The answer, I found, was disturbingly simple: I trust scientists. While I don’t necessarily trust them to explain what their data means, since all interpretation must be weighed against ego and agenda, I do trust them not to lie about the rules or results of their experiments. And if a scientist does lie, especially in such a famous experiment, I trust that another scientist will quickly uncover the deception.
Or at least I used to.
Shortly after Milgram first published his results, his colleagues did voice concerns about his ethics. He may have permanently traumatized subjects who had no idea what they were getting into, his detractors argued. He hadn’t screened his volunteers to weed out those especially at risk for psychological damage (one woman, who had previously undergone electroshock treatments, volunteered for this “memory study” to learn about the effect of electric shocks on memory). At the very least, he had tricked hundreds of innocent people into a situation that was intensely stressful and often humiliating.
Milgram contended that he was as surprised as anyone that his participants went as far as they did, subjecting themselves to such dramatic stressors when they could’ve halted the proceedings at any time. Perry, however, finds in Milgram’s notes from the planning stages “the unfolding of a slow process of trial and error as he refined, tightened, and scripted a scenario that would deliver the results he wanted.” At the time, Milgram was 27, fresh out of grad school and needing to make a name for himself in a hyper-competitive department, and Perry suggests that his “career depended on [the subjects’] obedience; all his preparations were aimed at making them obey.”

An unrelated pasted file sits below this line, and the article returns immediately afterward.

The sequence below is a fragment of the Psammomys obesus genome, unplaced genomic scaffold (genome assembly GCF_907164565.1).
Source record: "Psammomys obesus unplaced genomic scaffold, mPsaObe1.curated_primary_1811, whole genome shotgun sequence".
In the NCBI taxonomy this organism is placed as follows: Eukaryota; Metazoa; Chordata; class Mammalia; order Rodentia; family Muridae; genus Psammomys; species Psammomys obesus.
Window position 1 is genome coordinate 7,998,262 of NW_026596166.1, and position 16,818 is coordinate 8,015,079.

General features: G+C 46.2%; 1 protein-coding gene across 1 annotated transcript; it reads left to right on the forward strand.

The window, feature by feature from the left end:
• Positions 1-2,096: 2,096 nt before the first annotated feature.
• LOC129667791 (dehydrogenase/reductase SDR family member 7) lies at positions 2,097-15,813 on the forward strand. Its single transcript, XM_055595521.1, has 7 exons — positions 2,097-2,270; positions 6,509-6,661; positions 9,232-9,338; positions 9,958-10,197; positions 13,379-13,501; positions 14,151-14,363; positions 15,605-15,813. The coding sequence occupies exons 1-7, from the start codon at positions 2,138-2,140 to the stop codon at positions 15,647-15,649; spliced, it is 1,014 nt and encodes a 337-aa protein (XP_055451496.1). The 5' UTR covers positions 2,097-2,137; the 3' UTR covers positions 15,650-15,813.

But it was not only his preparations or his mid-experiment procedural changes that were aimed at demonstrating obedience — it was also his choice of which results to present. Buried in the Milgram archives, Perry discovers an unpublished 24th variation in which Milgram recruited 20 pairs of “friends, relatives, neighbors, fathers and sons” to perform the experiment on each other. Milgram may have concealed this version once criticism began to mount following the publication of his earlier trials, since the ethics of the 24th iteration would be very difficult to defend: if you think learning that you would torture a stranger is traumatizing, imagine learning that you would torture your best friend.
In this final, and, until now, unknown, version of the experiment, after each pair of friends, neighbors, and relatives arrived at the lab, Williams would give one of the subjects instructions on how to administer the shocks, while the other subject — who in this variation was to play the part of the learner — was taken into a separate room and asked to scream out in pain on cue so that his partner would think the shocks were real. The ease with which all the learners consented to dupe their friends, neighbors, and relatives suggests that there’s something highly enticing about standing on the right side of the one-way mirror — a hypnotic voyeurism that can make us forget our better selves. Yet out of the 20 pairs tested, only three men gave in and administered the highest-level shock.